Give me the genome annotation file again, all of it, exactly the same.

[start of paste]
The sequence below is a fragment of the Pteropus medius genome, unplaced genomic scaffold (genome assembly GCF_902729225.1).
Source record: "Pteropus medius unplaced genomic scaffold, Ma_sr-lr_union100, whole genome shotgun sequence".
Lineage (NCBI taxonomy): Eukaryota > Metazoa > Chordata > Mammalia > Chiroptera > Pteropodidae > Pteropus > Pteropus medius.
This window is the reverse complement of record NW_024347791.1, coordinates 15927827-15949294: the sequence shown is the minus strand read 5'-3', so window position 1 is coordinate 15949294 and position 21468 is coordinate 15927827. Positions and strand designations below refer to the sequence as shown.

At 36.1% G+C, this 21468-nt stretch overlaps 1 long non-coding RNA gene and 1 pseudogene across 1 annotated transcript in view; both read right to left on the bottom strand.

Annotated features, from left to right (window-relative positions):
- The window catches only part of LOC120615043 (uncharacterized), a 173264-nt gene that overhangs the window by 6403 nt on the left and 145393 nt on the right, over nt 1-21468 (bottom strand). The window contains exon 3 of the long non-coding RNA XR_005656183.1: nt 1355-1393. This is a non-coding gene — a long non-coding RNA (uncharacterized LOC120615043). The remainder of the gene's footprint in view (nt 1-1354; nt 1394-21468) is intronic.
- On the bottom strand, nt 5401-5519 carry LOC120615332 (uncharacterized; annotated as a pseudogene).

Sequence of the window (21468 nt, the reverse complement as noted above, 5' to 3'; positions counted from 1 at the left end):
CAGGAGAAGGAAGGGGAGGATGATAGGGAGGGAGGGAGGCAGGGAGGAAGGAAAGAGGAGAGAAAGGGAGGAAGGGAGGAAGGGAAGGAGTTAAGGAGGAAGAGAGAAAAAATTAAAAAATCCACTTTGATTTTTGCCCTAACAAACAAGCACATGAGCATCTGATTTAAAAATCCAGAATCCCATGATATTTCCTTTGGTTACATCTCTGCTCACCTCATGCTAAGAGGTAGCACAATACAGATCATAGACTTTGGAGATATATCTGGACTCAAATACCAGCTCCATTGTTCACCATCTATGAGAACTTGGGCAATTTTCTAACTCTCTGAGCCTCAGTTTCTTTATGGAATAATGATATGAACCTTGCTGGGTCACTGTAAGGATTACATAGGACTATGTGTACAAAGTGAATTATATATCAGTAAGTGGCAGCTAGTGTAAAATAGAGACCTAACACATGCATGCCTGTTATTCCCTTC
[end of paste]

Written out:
The sequence below is a fragment of the Pteropus medius genome, unplaced genomic scaffold (genome assembly GCF_902729225.1).
Source record: "Pteropus medius unplaced genomic scaffold, Ma_sr-lr_union100, whole genome shotgun sequence".
Lineage (NCBI taxonomy): Eukaryota > Metazoa > Chordata > Mammalia > Chiroptera > Pteropodidae > Pteropus > Pteropus medius.
This window is the reverse complement of record NW_024347791.1, coordinates 15927827-15949294: the sequence shown is the minus strand read 5'-3', so window position 1 is coordinate 15949294 and position 21468 is coordinate 15927827. Positions and strand designations below refer to the sequence as shown.

At 36.1% G+C, this 21468-nt stretch overlaps 1 long non-coding RNA gene and 1 pseudogene across 1 annotated transcript in view; both read right to left on the bottom strand.

Annotated features, from left to right (window-relative positions):
- The window catches only part of LOC120615043 (uncharacterized), a 173264-nt gene that overhangs the window by 6403 nt on the left and 145393 nt on the right, over nt 1-21468 (bottom strand). The window contains exon 3 of the long non-coding RNA XR_005656183.1: nt 1355-1393. This is a non-coding gene — a long non-coding RNA (uncharacterized LOC120615043). The remainder of the gene's footprint in view (nt 1-1354; nt 1394-21468) is intronic.
- On the bottom strand, nt 5401-5519 carry LOC120615332 (uncharacterized; annotated as a pseudogene).

Sequence of the window (21468 nt, the reverse complement as noted above, 5' to 3'; positions counted from 1 at the left end):
CAGGAGAAGGAAGGGGAGGATGATAGGGAGGGAGGGAGGCAGGGAGGAAGGAAAGAGGAGAGAAAGGGAGGAAGGGAGGAAGGGAAGGAGTTAAGGAGGAAGAGAGAAAAAATTAAAAAATCCACTTTGATTTTTGCCCTAACAAACAAGCACATGAGCATCTGATTTAAAAATCCAGAATCCCATGATATTTCCTTTGGTTACATCTCTGCTCACCTCATGCTAAGAGGTAGCACAATACAGATCATAGACTTTGGAGATATATCTGGACTCAAATACCAGCTCCATTGTTCACCATCTATGAGAACTTGGGCAATTTTCTAACTCTCTGAGCCTCAGTTTCTTTATGGAATAATGATATGAACCTTGCTGGGTCACTGTAAGGATTACATAGGACTATGTGTACAAAGTGAATTATATATCAGTAAGTGGCAGCTAGTGTAAAATAGAGACCTAACACATGCATGCCTGTTATTCCCTTC